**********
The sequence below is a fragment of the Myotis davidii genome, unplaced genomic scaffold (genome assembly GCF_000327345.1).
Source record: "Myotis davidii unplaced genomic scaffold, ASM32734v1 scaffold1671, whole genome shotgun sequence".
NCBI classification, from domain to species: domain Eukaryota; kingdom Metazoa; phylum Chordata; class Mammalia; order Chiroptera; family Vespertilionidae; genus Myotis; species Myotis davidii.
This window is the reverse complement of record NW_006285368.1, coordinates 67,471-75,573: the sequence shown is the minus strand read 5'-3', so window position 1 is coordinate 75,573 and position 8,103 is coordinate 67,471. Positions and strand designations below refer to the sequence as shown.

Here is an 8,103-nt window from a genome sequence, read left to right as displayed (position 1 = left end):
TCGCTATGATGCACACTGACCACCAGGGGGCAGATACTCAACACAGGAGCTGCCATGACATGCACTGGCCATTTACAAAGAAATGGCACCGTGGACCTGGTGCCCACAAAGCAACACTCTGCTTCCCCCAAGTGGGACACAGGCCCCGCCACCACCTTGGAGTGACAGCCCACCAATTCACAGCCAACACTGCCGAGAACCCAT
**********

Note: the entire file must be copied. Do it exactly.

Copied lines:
The sequence below is a fragment of the Myotis davidii genome, unplaced genomic scaffold (genome assembly GCF_000327345.1).
Source record: "Myotis davidii unplaced genomic scaffold, ASM32734v1 scaffold1671, whole genome shotgun sequence".
NCBI classification, from domain to species: domain Eukaryota; kingdom Metazoa; phylum Chordata; class Mammalia; order Chiroptera; family Vespertilionidae; genus Myotis; species Myotis davidii.
This window is the reverse complement of record NW_006285368.1, coordinates 67,471-75,573: the sequence shown is the minus strand read 5'-3', so window position 1 is coordinate 75,573 and position 8,103 is coordinate 67,471. Positions and strand designations below refer to the sequence as shown.

Here is an 8,103-nt window from a genome sequence, read left to right as displayed (position 1 = left end):
TCGCTATGATGCACACTGACCACCAGGGGGCAGATACTCAACACAGGAGCTGCCATGACATGCACTGGCCATTTACAAAGAAATGGCACCGTGGACCTGGTGCCCACAAAGCAACACTCTGCTTCCCCCAAGTGGGACACAGGCCCCGCCACCACCTTGGAGTGACAGCCCACCAATTCACAGCCAACACTGCCGAGAACCCAT